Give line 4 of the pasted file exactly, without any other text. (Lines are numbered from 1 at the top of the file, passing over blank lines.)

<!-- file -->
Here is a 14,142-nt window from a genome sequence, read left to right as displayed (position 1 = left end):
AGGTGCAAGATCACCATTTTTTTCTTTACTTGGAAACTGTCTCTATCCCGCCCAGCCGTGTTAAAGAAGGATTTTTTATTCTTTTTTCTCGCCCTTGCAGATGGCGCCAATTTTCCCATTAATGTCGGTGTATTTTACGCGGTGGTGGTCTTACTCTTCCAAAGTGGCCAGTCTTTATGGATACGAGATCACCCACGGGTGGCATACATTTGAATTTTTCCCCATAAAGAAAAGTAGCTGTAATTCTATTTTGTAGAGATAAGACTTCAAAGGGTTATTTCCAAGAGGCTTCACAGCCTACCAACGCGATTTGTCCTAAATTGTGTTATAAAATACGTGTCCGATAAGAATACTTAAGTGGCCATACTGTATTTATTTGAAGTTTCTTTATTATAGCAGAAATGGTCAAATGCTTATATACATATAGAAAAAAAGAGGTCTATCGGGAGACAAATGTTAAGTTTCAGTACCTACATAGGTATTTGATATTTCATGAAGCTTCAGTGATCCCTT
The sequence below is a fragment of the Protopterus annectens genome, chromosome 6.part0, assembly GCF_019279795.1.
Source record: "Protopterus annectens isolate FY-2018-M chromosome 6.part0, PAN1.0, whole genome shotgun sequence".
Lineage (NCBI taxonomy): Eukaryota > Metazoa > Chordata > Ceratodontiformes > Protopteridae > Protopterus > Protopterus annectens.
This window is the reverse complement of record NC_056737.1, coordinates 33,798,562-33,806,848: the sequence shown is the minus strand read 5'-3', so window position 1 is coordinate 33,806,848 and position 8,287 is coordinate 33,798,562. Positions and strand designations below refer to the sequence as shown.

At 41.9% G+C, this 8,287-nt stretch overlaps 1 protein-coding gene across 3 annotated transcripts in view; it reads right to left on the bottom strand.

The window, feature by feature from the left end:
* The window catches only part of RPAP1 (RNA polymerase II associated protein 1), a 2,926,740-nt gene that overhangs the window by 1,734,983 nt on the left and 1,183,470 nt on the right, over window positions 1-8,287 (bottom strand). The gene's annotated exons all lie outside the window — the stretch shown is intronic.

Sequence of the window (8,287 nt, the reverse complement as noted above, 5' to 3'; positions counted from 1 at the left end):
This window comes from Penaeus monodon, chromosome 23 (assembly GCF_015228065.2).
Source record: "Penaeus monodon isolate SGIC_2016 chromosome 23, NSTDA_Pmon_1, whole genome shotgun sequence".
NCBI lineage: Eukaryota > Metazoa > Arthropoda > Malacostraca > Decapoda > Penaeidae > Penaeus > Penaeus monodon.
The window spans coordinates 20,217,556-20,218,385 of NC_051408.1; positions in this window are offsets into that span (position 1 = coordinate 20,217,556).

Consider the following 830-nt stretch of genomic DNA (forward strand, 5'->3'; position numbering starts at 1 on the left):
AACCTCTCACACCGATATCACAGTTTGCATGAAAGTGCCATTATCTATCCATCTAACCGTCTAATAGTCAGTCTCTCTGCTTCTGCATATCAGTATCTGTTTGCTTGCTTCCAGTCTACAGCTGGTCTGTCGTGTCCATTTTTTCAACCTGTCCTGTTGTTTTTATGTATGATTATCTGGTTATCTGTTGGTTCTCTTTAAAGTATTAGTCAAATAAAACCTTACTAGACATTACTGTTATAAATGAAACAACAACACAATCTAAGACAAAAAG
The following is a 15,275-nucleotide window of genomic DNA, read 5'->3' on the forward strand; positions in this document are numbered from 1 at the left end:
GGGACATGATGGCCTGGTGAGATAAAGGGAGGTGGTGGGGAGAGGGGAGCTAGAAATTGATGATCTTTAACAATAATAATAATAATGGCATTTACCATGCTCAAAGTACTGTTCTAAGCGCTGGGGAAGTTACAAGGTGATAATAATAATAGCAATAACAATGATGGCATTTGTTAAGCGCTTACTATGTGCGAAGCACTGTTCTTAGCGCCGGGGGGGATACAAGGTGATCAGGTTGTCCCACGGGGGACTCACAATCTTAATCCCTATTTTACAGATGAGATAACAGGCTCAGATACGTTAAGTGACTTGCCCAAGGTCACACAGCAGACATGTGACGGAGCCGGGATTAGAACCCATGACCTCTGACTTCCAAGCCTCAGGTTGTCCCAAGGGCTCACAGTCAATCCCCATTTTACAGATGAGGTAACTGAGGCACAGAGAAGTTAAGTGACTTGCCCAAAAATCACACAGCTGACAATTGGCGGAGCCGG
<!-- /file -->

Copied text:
Source record: "Protopterus annectens isolate FY-2018-M chromosome 6.part0, PAN1.0, whole genome shotgun sequence".